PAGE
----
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# Not sure what's causing this error, Moneyconverter program in C

So far, this can read simpler decimal numbers like \$10.00, \$220.50, \$14.25. But when it becomes numbers like \$12.76, \$320.84, \$47.53, then it wouldn't even run.

I'm wondering what is causing it and how I can fix it.

This is the .h file

``````#define TWENTY_BILL 20.00
#define TEN_BILL 10.00
#define FIVE_BILL 5.00
#define ONE_BILL 1.00
#define QUARTER_COIN 0.25
#define DIME_COIN 0.10
#define NICKEL_COIN 0.05
#define PENNY_COIN 0.01
``````

This is the .c file

``````#include <stdlib.h>
#include <stdio.h>
#include <math.h>
#include "Value.h"

int main(int argc, char *argv[] ) {

/*
*Checks if argc has just one argument
*If not, give error message
*/
if (argc < 2) {
printf("Error: One argument required.");
return 0;//If more than 1 argument, stops it
}//end if

/*
* Converts argv[1] into double input
* Then input2 is created as a float
* input is transferred to input2
*  Floor function is used, Multiplies
*  input2 by 100 and then divide by 100 to
*  leave only 2 decimal places
*  Then Prints input2, %6.2f sets the field width
*  for 2 decimal places
*/
double input = atof(argv[1]);
float input2;
input2 = input;
input2 = floor(input2 * 100) / 100;
printf("You have entered: %6.2f\n", input2);

/*
* Creates variables for dollar
* bill and coin set to 0
*/
int twentycount = 0;
int tencount = 0;
int fivecount = 0;
int onecount = 0;
int quartercount = 0;
int dimecount = 0;
int nickelcount = 0;
int pennycount = 0;

//Loops when input is greater than 0.0
while (input2 > 0.0)
{
/*Twenty Dollar Bill
* When \$20 is less than input2,
* input2 - \$20 = new input2
*/
if (TWENTY_BILL <= input2)
{
input2 = input2 - TWENTY_BILL;
twentycount++;
}//end if twenty
/************************/
/*Ten Dollar Bill
* When \$10 is less than input2,
* input2 - \$10 = new input2
*/
else if (TEN_BILL <= input2)
{
input2 = input2 - TEN_BILL;
tencount++;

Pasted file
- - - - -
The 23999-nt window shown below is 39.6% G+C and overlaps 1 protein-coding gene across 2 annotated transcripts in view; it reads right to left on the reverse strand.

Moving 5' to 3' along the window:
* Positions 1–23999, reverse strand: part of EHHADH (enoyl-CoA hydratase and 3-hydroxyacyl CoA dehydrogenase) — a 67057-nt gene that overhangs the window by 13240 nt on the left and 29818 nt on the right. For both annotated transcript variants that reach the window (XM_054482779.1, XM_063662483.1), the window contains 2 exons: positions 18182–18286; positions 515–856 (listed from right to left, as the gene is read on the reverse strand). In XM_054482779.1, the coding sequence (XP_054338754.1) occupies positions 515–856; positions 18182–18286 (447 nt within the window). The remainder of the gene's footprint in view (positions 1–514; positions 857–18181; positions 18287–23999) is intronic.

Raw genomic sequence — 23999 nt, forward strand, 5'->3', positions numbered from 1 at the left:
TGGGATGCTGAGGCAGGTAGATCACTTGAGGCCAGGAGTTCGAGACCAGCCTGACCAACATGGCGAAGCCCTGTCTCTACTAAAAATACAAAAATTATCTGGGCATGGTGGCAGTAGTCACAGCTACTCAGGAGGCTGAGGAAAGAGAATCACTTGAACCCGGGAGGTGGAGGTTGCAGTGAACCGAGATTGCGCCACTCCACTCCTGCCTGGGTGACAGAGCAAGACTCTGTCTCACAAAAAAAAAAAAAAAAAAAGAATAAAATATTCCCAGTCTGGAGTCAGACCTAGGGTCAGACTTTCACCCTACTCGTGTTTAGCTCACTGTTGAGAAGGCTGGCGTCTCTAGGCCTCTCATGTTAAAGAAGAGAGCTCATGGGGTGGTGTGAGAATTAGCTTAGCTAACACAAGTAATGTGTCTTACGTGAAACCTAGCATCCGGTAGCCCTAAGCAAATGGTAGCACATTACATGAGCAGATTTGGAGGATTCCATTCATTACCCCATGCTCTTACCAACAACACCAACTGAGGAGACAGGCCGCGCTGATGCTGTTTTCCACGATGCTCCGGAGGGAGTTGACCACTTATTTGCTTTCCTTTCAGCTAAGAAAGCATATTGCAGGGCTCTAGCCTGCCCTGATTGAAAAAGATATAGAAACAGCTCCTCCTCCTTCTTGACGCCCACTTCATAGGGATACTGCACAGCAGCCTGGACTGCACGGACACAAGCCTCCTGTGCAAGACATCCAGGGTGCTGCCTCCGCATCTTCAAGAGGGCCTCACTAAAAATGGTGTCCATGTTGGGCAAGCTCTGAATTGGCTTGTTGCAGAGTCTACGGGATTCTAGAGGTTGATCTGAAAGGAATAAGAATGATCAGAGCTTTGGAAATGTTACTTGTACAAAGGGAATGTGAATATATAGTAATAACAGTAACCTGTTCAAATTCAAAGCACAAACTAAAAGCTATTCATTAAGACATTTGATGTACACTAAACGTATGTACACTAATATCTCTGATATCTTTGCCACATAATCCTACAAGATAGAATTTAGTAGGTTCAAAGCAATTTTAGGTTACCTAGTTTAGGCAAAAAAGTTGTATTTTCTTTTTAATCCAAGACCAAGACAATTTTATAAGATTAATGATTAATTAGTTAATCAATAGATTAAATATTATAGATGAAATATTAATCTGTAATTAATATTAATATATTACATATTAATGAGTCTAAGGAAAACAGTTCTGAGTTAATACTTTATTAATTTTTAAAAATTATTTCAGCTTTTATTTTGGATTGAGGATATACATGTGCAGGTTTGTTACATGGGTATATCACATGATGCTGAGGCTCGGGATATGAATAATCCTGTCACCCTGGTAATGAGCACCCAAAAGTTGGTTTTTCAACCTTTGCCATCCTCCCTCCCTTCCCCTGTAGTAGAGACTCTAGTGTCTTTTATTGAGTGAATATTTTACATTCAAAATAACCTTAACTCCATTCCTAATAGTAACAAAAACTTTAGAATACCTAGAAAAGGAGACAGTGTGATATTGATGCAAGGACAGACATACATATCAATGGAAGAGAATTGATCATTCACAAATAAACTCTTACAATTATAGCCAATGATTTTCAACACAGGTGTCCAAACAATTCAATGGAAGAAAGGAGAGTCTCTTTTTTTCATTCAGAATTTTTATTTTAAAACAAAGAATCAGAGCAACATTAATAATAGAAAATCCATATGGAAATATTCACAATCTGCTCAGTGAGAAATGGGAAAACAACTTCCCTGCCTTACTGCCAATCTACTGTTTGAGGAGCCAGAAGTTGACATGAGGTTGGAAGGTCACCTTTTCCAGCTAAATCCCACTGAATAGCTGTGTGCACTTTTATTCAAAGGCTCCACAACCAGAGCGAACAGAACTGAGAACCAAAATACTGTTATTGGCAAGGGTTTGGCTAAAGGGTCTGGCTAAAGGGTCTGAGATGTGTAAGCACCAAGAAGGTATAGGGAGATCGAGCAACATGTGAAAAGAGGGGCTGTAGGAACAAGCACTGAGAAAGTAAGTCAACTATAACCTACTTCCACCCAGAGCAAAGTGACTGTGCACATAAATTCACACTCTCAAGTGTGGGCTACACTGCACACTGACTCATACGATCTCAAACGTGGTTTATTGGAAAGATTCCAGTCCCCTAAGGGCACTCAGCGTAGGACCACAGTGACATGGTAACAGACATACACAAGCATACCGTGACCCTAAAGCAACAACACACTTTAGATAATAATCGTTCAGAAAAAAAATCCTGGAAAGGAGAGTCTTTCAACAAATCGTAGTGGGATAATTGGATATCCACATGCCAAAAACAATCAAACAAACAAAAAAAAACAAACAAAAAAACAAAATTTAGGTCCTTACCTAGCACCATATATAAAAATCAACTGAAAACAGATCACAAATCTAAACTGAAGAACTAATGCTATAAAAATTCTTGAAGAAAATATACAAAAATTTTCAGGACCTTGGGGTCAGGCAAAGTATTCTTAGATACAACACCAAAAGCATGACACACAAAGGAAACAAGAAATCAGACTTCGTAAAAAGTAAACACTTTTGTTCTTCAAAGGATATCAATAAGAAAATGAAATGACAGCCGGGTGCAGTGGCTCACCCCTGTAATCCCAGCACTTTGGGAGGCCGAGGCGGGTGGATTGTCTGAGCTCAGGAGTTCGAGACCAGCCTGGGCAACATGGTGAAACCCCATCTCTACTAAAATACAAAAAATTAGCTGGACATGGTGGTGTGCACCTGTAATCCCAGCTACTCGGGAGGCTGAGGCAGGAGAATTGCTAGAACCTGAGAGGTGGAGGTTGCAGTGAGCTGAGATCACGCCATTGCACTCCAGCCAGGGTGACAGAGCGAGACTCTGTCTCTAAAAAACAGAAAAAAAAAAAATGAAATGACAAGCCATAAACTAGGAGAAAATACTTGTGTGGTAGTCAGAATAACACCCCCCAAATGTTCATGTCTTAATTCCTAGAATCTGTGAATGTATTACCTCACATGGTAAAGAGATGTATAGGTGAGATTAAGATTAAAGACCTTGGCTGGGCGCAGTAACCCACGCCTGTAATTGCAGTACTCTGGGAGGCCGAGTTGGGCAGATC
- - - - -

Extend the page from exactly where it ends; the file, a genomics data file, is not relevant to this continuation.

}//end if ten
/***********************/
/*Five Dollar Bill
* When \$5 is less than input2,
* input2 - \$5 = new input2
*/
else if (FIVE_BILL <= input2)
{
input2 = input2 - FIVE_BILL;
fivecount++;
}//end if five
/**********************/
/*One Dollar Bill
* When \$1 is less than input2,
* input2 - \$1 = new input2
*/
else if (ONE_BILL <= input2)
{
input2 = input2 - ONE_BILL;
onecount++;
}//end if one
/*********************/
/*Quarter Coin
* When \$0.25 is less than input2,
* input2 - \$0.25 = new input2
*/
else if (QUARTER_COIN <= input2)
{
input2 = input2 - QUARTER_COIN;
quartercount++;
}//end if quarter
/*********************/
/*Dime Coin
* When \$0.10 is less than input2,
* input2 - \$0.10 = new input2
*/
else if (DIME_COIN <= input2)
{
input2 = input2 - DIME_COIN;
dimecount++;
}//end if dime
/*********************/
/*Nickel Coin
* When \$0.05 is less than input2,
* input2 - \$0.05 = new input2
*/
else if (NICKEL_COIN <= input2)
{
input2 = input2 - NICKEL_COIN;
nickelcount++;
}//end if nickel
/*********************/
/*Penny Coin
* When \$0.01 is less than input2,
* input2 - \$0.01 = new input2
*/
else if (PENNY_COIN <= input2)
{
input2 = input2 - PENNY_COIN;
pennycount++;
}//end if penny
/********************/
/*
* If anything else
* Print Invalid Change
*/
else
{
printf("Invalid change");
}

}//end while loop

/*
* If twentycount is more than 0
* Print amount of \$20 bills used
*/
if (twentycount > 0)
{
printf("Amount of \$20: %i\n", twentycount);
}//end twentycount
/*
* If tencount is more than 0
* Print amount of \$10 bills used
*/
if (tencount > 0)
{
printf("Amount of \$10: %i\n", tencount);
}//end tencount
/*
* If fivecount is more than 0
* Print amount of \$5 bills used
*/
if (fivecount > 0)
{
printf("Amount of \$5: %i\n", fivecount);
}//end fivecount
/*
* If onecount is more than 0
* Print amount of \$1 bills used
*/
if (onecount > 0)
{
printf("Amount of \$1: %i\n", onecount);
}//end onecount
/*
* If quartercount is more than 0
* Print amount of \$0.25 bills used
*/
if (quartercount > 0)
{
printf("Amount of \$0.25: %i\n", quartercount);
}//end quartercount
/*
* If dimecount is more than 0
* Print amount of \$0.10 bills used
*/
if (dimecount > 0)
{
printf("Amount of \$0.10: %i\n", dimecount);
}//end dimecount
/*
* If nickelcount is more than 0
* Print amount of \$0.05 bills used
*/
if (nickelcount > 0)
{
printf("Amount of \$0.05: %i\n", nickelcount);
}//end nickelcount
/*
* If pennycount is more than 0
* Print amount of \$0.01 bills used
*/
if (pennycount > 0)
{
printf("Amount of \$0.01: %i\n", pennycount);
}//end pennycount

return 0;
}//end main
``````
-
What does "wouldn't even run" mean? – lc. Feb 1 '13 at 6:59
Please be more specific, it doesn't run as in it crashes immediately? It never finishes? Something else entirely? – AnthonyM Feb 1 '13 at 7:05